In the 15 years since Chad Underwood recorded a bizarre and erratic UFO — now called “the Tic Tac,” a name Underwood himself came up with — from the infrared camera on the left wing of his F/A-18 Super Hornet, he’s become a flight instructor, a civilian employee in the aerospace industry, and a father. But he has not yet spoken publicly about what he saw that day, even now, two years after his video made the front page of the New York Times. As he explained before speaking with Intelligencer, Underwood has mostly wanted to avoid having his name “attached to the ‘little green men’ crazies that are out there.”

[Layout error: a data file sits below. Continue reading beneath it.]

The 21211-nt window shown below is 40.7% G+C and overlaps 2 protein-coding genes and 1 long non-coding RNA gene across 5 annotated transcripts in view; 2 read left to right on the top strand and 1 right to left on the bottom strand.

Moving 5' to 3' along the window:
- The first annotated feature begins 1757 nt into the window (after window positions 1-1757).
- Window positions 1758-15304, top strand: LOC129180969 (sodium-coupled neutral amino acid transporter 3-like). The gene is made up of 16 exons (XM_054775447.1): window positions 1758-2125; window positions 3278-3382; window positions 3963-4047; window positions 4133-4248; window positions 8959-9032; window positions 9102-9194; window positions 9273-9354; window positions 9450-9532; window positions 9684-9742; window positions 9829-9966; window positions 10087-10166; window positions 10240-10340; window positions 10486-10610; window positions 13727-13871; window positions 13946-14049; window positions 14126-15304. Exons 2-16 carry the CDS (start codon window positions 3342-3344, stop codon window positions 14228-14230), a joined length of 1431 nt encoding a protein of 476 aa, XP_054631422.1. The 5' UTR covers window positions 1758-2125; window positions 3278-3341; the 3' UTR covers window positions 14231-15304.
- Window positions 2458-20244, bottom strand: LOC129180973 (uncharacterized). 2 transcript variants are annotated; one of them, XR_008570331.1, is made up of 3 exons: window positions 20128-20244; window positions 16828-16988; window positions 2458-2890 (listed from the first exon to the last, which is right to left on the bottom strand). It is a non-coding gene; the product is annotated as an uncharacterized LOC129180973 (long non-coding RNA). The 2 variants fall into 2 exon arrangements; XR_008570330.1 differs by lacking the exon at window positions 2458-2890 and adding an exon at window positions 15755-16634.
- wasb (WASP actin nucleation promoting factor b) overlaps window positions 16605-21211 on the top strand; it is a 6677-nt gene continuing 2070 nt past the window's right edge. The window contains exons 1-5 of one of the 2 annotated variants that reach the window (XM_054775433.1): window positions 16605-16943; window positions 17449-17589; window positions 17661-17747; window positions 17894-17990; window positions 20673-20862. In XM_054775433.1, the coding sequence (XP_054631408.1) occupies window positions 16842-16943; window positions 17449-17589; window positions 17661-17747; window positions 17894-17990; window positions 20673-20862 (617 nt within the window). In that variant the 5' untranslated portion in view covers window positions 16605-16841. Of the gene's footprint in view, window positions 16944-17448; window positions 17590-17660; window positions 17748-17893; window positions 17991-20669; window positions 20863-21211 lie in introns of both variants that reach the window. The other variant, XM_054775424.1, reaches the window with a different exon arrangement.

The story of the Tic Tac begins around November 10, 2004, when radar operator Kevin Day first reported seeing odd and slow-moving objects flying in groups of five to ten off of San Clemente Island, west of the San Diego coast. At an elevation of 28,000 feet, moving at a speed of approximately 120 knots (about 138 miles per hour), the clusters were too high to be birds, too slow to be conventional aircraft, and were not traveling on any established flight path, at least according to Day.